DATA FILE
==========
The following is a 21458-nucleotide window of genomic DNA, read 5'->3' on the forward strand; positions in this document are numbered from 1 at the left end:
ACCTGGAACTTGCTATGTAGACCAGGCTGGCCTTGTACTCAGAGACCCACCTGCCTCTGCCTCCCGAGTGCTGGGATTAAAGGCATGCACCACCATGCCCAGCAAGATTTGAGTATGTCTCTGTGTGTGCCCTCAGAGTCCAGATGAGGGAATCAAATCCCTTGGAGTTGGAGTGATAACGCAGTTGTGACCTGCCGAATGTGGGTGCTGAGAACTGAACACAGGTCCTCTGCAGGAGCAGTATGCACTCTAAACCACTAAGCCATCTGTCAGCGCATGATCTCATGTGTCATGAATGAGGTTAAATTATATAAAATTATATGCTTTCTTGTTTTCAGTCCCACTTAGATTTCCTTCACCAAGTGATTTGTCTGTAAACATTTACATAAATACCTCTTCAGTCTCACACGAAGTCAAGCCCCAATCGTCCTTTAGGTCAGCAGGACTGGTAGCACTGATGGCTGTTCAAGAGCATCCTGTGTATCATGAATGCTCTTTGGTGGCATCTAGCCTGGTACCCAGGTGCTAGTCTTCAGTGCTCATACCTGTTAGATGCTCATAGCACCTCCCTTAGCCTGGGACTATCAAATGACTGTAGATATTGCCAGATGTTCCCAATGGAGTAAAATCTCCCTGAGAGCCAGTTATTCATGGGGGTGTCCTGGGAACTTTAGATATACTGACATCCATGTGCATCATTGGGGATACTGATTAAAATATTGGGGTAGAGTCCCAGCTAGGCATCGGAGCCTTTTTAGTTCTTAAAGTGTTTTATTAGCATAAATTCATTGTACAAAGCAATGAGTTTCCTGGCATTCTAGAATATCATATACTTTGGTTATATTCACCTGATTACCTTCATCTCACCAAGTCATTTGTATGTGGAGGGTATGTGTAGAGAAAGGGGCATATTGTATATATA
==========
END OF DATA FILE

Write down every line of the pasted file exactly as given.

The following is a 21458-nucleotide window of genomic DNA, read 5'->3' on the forward strand; positions in this document are numbered from 1 at the left end:
ACCTGGAACTTGCTATGTAGACCAGGCTGGCCTTGTACTCAGAGACCCACCTGCCTCTGCCTCCCGAGTGCTGGGATTAAAGGCATGCACCACCATGCCCAGCAAGATTTGAGTATGTCTCTGTGTGTGCCCTCAGAGTCCAGATGAGGGAATCAAATCCCTTGGAGTTGGAGTGATAACGCAGTTGTGACCTGCCGAATGTGGGTGCTGAGAACTGAACACAGGTCCTCTGCAGGAGCAGTATGCACTCTAAACCACTAAGCCATCTGTCAGCGCATGATCTCATGTGTCATGAATGAGGTTAAATTATATAAAATTATATGCTTTCTTGTTTTCAGTCCCACTTAGATTTCCTTCACCAAGTGATTTGTCTGTAAACATTTACATAAATACCTCTTCAGTCTCACACGAAGTCAAGCCCCAATCGTCCTTTAGGTCAGCAGGACTGGTAGCACTGATGGCTGTTCAAGAGCATCCTGTGTATCATGAATGCTCTTTGGTGGCATCTAGCCTGGTACCCAGGTGCTAGTCTTCAGTGCTCATACCTGTTAGATGCTCATAGCACCTCCCTTAGCCTGGGACTATCAAATGACTGTAGATATTGCCAGATGTTCCCAATGGAGTAAAATCTCCCTGAGAGCCAGTTATTCATGGGGGTGTCCTGGGAACTTTAGATATACTGACATCCATGTGCATCATTGGGGATACTGATTAAAATATTGGGGTAGAGTCCCAGCTAGGCATCGGAGCCTTTTTAGTTCTTAAAGTGTTTTATTAGCATAAATTCATTGTACAAAGCAATGAGTTTCCTGGCATTCTAGAATATCATATACTTTGGTTATATTCACCTGATTACCTTCATCTCACCAAGTCATTTGTATGTGGAGGGTATGTGTAGAGAAAGGGGCATATTGTATATATA